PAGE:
Explaining the Religious Vote for Trump

New research by LSU sociologists indicate it wasn’t Christian nationalism that drove churchgoers’ Trump vote in 2016. Rather, surprisingly, Christian nationalism was important among non-churchgoers.




American flag and Christian cross

The researchers were not surprised to see how Christian nationalism drove a big part of the so-called “religious vote” for Trump in 2016, but quite surprised to see that the connection was so strong for voters who don’t attend church, compared to those who do.

BATON ROUGE, November 9, 2020—Christian nationalism is thought to have been an important factor in the election of Donald Trump as President of the United States in 2016—and likely drove many of his supporters to the polls in 2020. Now, new research shows Christian nationalist support of Trump isn’t tied to religious institutions or attending church on a regular basis. Instead, it’s tied to not attending church.
Regardless of political or personal background, voters who hold strong Christian nationalist values voted for Trump at high levels if they didn’t go to church, according to 2017 survey data analyzed by Samuel Stroope and Heather Rackin, associate professors of sociology in the LSU College of Humanities & Social Sciences, with co-authors Paul Froese of Baylor University and Jack Delehanty of Clark University. The researchers define Christian nationalism as a set of beliefs about how Christianity should be prioritized in public life, in laws, and in America’s national identity. In a forthcoming paper in Sociological Forum, titled “Unchurched Christian Nationalism and the 2016 U.S. Presidential Election,” they call for nuance in explaining the so-called “religious vote” for Trump:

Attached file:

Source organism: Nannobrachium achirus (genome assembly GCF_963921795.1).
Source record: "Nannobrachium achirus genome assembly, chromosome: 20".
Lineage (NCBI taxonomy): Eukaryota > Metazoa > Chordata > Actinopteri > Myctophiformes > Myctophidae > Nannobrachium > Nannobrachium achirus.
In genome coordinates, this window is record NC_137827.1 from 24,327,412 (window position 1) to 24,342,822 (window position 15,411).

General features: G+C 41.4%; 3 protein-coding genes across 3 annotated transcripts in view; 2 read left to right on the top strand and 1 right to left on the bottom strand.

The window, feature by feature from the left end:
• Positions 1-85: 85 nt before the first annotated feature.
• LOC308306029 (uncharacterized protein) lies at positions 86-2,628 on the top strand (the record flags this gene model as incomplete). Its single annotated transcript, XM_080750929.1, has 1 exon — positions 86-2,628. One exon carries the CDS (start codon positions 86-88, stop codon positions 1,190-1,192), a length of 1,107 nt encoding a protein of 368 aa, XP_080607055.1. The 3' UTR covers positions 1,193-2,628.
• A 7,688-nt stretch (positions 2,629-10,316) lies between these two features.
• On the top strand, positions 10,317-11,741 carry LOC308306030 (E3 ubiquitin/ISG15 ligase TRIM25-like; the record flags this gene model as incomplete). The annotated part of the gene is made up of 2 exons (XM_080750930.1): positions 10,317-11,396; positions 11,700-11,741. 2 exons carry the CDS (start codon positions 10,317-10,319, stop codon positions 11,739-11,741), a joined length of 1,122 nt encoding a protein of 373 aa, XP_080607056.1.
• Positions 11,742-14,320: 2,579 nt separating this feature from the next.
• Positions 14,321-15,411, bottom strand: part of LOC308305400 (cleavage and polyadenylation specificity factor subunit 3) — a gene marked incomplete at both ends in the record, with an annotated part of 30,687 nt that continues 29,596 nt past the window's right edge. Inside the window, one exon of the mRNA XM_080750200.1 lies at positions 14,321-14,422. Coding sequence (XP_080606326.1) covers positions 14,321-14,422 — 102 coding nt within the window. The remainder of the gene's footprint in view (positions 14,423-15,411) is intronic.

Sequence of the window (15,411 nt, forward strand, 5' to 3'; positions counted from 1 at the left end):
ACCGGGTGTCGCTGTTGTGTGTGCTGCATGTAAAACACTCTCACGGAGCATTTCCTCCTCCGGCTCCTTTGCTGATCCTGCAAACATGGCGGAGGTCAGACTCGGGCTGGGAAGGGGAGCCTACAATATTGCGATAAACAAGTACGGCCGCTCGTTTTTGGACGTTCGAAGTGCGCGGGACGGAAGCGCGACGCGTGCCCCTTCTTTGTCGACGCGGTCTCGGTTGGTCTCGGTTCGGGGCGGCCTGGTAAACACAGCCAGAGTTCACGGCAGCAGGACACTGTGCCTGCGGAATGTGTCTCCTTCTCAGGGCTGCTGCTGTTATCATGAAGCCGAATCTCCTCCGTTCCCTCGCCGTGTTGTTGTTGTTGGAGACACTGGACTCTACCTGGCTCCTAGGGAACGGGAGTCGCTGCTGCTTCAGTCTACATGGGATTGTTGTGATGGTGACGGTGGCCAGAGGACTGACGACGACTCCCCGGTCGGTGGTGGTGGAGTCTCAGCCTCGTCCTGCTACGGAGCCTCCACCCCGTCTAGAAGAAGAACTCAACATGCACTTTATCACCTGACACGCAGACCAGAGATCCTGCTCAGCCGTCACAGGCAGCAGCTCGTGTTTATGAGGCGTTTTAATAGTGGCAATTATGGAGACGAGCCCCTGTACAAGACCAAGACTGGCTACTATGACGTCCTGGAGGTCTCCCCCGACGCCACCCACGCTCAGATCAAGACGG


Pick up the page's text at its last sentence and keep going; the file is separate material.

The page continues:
“The 2016 election may not be a straightforward story of religious communities coalescing around the Christian nationalist candidate (…) Christian nationalism operates differently for those inside and outside of religious institutions [and] religion’s most dynamic effects on U.S. politics may have less to do with what happens inside churches than with how people—whether they are individually religious or not—use religious ideas to draw and impose boundaries around national identity.”